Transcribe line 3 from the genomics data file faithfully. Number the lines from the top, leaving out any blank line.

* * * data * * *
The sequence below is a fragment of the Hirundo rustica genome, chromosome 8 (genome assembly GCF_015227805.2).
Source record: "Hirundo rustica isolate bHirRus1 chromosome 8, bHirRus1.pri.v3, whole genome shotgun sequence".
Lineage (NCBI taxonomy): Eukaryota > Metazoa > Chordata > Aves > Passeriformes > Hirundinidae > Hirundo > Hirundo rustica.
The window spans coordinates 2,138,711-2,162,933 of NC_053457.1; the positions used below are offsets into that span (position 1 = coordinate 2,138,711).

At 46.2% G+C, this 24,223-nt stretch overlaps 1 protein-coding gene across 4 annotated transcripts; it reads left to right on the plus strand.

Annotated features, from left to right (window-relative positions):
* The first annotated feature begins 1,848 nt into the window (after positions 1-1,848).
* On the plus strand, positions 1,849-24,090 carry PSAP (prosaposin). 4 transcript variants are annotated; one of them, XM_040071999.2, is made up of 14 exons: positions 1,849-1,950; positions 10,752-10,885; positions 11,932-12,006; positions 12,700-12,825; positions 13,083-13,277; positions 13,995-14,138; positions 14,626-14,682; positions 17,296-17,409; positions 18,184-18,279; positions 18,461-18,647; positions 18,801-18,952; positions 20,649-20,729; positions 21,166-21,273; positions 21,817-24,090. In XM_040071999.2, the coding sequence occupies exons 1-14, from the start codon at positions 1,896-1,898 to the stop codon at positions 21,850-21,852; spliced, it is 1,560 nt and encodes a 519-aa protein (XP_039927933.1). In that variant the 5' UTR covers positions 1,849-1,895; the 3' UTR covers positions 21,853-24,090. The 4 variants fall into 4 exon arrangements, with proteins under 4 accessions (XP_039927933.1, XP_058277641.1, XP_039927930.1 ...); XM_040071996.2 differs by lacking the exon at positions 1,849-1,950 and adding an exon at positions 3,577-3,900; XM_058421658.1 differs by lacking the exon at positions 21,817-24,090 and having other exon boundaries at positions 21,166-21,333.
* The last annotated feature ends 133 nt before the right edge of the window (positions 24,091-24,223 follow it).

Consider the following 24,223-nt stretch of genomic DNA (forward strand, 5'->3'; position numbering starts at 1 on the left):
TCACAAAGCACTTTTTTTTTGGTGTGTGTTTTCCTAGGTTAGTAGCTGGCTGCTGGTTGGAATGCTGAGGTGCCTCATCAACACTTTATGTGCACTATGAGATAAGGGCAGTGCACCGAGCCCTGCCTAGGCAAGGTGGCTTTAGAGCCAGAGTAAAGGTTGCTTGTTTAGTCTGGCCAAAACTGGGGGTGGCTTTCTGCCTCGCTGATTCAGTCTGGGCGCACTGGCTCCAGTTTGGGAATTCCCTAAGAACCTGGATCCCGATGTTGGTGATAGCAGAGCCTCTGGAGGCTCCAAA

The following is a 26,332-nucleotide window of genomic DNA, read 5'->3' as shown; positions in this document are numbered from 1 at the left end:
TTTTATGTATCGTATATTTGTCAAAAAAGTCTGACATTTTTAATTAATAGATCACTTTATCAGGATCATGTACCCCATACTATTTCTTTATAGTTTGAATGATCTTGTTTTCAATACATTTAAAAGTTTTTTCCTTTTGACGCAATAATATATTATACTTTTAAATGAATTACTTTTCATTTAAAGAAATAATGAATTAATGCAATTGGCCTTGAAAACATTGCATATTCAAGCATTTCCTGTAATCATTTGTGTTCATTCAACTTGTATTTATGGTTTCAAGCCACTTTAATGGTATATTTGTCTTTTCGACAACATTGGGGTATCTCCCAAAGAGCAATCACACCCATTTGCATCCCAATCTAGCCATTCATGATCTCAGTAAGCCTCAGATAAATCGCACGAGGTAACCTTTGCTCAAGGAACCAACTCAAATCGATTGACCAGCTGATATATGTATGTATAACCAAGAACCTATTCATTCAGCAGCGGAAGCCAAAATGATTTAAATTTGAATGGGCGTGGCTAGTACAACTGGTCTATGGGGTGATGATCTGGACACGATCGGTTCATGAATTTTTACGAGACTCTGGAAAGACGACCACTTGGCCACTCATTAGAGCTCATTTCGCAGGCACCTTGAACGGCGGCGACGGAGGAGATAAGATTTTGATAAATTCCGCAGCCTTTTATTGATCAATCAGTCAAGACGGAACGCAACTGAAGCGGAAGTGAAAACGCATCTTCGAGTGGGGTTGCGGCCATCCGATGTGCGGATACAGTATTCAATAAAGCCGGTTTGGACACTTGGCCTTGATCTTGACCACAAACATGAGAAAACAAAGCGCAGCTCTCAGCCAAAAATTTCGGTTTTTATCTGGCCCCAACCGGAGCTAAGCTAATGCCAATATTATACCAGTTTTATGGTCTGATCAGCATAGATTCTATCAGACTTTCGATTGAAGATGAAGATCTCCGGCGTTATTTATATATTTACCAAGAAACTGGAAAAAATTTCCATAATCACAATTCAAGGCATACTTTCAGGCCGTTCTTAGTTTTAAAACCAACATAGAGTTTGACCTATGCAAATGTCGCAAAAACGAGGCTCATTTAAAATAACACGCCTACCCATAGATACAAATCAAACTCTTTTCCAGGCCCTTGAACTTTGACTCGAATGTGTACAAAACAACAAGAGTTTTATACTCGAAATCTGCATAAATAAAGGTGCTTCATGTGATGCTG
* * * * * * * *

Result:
Lineage (NCBI taxonomy): Eukaryota > Metazoa > Chordata > Aves > Passeriformes > Hirundinidae > Hirundo > Hirundo rustica.